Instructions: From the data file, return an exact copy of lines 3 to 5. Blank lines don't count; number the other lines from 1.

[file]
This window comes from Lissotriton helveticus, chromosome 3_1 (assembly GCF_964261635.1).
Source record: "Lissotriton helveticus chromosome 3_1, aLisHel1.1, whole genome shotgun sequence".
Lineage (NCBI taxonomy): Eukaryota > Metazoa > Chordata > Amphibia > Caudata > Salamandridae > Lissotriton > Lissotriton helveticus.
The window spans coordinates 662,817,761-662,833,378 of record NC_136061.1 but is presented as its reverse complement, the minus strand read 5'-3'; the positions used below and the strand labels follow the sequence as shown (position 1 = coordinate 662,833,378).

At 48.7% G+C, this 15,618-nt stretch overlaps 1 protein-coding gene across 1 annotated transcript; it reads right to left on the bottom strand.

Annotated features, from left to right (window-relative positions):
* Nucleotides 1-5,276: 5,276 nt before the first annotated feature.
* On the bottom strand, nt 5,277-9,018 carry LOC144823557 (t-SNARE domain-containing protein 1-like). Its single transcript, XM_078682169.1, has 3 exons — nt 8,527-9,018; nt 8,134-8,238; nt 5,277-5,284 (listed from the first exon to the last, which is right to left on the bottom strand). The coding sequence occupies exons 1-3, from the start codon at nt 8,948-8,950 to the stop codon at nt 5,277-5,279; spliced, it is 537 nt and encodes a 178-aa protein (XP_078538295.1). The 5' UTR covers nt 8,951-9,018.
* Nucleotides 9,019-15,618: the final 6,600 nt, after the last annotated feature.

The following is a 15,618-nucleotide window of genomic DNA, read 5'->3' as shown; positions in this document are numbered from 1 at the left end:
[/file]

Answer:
Lineage (NCBI taxonomy): Eukaryota > Metazoa > Chordata > Amphibia > Caudata > Salamandridae > Lissotriton > Lissotriton helveticus.
The window spans coordinates 662,817,761-662,833,378 of record NC_136061.1 but is presented as its reverse complement, the minus strand read 5'-3'; the positions used below and the strand labels follow the sequence as shown (position 1 = coordinate 662,833,378).

At 48.7% G+C, this 15,618-nt stretch overlaps 1 protein-coding gene across 1 annotated transcript; it reads right to left on the bottom strand.